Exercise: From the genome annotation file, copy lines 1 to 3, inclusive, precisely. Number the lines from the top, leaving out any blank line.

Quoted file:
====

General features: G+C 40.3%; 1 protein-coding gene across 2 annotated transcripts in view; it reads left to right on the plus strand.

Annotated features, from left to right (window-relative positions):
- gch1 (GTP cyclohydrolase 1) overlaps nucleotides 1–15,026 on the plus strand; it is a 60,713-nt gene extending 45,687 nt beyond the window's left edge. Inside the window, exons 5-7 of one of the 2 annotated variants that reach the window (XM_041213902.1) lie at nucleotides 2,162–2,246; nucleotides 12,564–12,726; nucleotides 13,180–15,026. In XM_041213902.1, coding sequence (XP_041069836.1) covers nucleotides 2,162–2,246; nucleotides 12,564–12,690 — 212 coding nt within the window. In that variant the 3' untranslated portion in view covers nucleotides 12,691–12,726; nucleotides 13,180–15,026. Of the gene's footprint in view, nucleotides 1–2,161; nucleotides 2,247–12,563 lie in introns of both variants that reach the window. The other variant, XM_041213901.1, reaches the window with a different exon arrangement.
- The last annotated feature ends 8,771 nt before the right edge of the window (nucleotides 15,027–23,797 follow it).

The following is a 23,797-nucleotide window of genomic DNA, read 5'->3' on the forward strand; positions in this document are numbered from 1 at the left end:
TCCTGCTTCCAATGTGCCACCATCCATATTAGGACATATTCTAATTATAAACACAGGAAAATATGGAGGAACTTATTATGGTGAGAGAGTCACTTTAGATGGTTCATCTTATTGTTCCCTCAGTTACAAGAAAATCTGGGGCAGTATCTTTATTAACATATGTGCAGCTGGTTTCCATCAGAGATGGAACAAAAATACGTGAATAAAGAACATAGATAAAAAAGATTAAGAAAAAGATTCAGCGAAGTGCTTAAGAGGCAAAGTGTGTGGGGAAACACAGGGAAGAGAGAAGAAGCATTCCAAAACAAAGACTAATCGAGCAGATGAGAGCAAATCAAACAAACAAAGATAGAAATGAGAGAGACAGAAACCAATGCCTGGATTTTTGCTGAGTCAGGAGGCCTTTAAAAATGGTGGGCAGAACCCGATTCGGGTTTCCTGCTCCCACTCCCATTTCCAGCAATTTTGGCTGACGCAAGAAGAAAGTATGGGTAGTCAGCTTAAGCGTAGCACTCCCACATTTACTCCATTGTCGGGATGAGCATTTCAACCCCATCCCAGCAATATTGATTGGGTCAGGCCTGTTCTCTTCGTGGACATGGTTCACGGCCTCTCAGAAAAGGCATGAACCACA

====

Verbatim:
General features: G+C 40.3%; 1 protein-coding gene across 2 annotated transcripts in view; it reads left to right on the plus strand.

Annotated features, from left to right (window-relative positions):
- gch1 (GTP cyclohydrolase 1) overlaps nucleotides 1–15,026 on the plus strand; it is a 60,713-nt gene extending 45,687 nt beyond the window's left edge. Inside the window, exons 5-7 of one of the 2 annotated variants that reach the window (XM_041213902.1) lie at nucleotides 2,162–2,246; nucleotides 12,564–12,726; nucleotides 13,180–15,026. In XM_041213902.1, coding sequence (XP_041069836.1) covers nucleotides 2,162–2,246; nucleotides 12,564–12,690 — 212 coding nt within the window. In that variant the 3' untranslated portion in view covers nucleotides 12,691–12,726; nucleotides 13,180–15,026. Of the gene's footprint in view, nucleotides 1–2,161; nucleotides 2,247–12,563 lie in introns of both variants that reach the window. The other variant, XM_041213901.1, reaches the window with a different exon arrangement.